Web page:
This book is yet another book of successful Robert Heinlein “juvenile” science fiction. Written in an age of technology focus, this work points the way to a sociological emphasis more typical of late 60’s and early 70’s genre writing. Not only does Thorby encounter and compare several distinct cultures, but even has the help of an anthropologist at one point to guide his growth in perspective. Heinlein has written something far beyond the clichéd space opera typical of his time.

This is classic, old-school science fiction by one of the Grand Masters. Definitely worth reading.
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Format: Mass Market Paperback
In yet another rags to riches tale, we follow the fortunes of Thorby, a young slave who is purchased by a beneficent beggar who calls himself Baslim, the Cripple. But as longtime Heinlein readers must already suspect, Baslim has capabilities that far outweigh his physical infirmities. While teaching Thorby his own profession, he sets a plan in motion to find Thorby's real family. After a thrilling escape from the slave planet, Thorby finds a new family in a merchant trader ship, where the duties and customs are unlike anything he has ever seen. Next he joins the Guards, where still further efforts are made to find Thorby's origins. When he is finally restored to his nearest relatives, Thorby finds himself facing still more challenges, as things are not what they seem at the Rudbek household. Will Thorby ever find happiness? And is it possible to ever be truly free?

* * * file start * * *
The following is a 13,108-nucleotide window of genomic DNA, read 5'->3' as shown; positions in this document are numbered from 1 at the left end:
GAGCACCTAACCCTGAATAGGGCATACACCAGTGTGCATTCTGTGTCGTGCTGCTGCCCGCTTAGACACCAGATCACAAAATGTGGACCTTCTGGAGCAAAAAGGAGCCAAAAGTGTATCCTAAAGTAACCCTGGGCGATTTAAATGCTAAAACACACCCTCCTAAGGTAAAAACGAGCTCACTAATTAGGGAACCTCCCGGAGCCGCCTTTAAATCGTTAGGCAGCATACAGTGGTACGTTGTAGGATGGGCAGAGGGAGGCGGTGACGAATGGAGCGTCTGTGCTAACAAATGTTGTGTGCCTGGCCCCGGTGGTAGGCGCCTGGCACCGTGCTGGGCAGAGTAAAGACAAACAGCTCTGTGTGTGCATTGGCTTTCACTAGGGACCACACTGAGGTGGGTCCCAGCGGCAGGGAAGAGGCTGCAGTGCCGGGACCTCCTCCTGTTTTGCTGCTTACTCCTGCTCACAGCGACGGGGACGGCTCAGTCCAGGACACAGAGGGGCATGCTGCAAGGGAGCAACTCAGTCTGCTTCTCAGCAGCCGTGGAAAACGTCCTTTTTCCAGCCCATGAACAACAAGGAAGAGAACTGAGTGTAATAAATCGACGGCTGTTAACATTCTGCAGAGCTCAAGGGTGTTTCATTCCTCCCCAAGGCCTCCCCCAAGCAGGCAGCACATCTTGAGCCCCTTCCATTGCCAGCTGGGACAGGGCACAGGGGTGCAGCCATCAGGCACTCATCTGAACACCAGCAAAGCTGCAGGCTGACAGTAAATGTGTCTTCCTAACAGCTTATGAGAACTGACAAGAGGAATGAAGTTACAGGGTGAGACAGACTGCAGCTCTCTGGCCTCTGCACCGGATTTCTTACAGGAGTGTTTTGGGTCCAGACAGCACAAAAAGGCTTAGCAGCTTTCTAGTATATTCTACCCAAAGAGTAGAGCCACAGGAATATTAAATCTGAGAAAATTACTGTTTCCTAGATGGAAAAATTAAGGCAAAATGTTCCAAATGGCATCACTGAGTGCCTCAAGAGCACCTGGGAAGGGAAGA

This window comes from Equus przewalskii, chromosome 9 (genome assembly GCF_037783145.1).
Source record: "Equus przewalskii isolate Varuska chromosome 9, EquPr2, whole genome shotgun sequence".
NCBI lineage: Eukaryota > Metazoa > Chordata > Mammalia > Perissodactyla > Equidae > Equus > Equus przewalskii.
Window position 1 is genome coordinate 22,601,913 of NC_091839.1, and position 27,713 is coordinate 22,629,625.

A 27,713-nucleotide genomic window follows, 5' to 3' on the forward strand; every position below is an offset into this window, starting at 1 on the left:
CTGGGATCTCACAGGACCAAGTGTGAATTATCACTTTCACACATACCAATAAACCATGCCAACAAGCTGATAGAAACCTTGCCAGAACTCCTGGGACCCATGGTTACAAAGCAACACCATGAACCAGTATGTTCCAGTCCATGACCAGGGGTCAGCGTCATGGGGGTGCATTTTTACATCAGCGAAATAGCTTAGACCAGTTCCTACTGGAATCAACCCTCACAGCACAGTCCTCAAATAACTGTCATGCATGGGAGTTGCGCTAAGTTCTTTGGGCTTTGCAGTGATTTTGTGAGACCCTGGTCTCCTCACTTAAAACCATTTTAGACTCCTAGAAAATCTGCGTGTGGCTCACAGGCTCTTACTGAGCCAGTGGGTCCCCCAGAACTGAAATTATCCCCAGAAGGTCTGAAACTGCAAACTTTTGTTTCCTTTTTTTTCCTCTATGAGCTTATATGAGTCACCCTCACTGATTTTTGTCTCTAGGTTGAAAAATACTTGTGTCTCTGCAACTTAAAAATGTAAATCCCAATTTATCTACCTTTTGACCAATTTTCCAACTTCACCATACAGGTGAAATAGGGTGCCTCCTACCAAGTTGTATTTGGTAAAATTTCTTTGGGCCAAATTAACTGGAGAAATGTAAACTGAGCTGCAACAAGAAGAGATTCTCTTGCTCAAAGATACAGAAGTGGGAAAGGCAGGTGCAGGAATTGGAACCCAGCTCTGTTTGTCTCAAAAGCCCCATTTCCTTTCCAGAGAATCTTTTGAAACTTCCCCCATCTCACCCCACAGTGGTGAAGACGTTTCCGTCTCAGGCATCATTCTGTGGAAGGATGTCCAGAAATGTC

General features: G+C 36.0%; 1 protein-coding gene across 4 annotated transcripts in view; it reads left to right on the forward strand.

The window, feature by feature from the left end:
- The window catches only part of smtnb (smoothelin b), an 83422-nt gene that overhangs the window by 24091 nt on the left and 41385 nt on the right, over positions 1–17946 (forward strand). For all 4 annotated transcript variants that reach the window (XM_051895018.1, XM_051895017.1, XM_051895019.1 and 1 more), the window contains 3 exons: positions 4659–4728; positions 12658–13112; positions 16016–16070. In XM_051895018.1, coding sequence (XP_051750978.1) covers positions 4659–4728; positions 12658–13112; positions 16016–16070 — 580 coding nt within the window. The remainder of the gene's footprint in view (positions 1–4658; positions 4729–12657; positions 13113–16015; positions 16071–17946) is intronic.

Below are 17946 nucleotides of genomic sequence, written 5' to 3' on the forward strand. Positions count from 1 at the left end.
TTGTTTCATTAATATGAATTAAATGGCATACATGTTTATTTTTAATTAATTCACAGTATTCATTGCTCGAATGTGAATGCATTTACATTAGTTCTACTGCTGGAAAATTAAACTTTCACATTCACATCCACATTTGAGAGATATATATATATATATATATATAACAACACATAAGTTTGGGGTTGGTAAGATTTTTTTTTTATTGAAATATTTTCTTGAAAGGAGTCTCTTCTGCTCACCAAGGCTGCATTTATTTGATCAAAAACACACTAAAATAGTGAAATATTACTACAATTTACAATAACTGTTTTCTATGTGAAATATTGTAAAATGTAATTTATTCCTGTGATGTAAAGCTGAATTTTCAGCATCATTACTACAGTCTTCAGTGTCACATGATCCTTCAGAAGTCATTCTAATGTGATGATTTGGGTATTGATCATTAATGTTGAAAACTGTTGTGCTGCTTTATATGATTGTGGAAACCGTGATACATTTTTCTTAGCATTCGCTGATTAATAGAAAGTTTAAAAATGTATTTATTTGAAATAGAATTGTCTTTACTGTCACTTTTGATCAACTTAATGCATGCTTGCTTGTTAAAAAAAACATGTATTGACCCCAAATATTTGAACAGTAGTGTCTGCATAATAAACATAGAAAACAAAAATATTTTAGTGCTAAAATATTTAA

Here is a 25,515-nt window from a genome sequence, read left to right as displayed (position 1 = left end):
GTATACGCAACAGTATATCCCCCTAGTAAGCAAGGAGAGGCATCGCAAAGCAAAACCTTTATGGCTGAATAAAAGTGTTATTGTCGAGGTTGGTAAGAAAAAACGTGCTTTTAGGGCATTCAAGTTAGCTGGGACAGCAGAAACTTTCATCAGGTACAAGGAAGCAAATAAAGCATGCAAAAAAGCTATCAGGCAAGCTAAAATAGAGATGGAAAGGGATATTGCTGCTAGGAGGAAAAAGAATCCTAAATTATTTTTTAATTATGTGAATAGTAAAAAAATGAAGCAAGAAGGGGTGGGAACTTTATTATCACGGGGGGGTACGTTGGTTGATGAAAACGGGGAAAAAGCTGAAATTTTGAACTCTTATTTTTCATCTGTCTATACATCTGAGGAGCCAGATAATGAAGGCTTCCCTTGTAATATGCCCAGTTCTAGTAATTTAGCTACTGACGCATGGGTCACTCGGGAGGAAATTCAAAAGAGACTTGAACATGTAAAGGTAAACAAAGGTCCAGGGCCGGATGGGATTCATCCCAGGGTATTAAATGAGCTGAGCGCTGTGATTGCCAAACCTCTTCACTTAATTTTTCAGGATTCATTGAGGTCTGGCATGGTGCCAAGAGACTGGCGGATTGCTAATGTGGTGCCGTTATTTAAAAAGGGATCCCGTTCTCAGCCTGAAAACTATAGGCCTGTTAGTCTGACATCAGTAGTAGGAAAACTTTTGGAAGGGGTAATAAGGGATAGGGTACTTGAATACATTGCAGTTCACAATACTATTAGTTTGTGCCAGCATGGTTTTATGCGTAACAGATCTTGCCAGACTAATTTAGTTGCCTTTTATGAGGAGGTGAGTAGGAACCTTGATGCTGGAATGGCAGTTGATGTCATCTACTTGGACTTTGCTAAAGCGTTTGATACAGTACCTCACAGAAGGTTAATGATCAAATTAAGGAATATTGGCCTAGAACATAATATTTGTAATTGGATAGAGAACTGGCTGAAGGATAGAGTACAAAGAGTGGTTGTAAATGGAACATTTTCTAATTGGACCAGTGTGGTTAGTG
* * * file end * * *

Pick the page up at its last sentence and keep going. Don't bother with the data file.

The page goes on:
Heinlein's extensive firsthand knowledge of military science and shipboard routine serves him in good stead once again in this fascinating juvenile. He is somewhat less entertaining when trying to discuss big business dealings in the second half of the novel, but there is still a sufficiently subversive element to keep us interested in Thorby's fate. And while Thorby grows up quite a bit during the course of the story, this is still a boys' book. Numerous girls get thrown in Thorby's path at various stages, but he remains wholly oblivious, focused as he is own his own problems. And as is typical of Heinlein, these young women are not just hapless victims - some of them exercise real power within their respective realms. So young women interested in social sci-fi may find this book entertaining as well.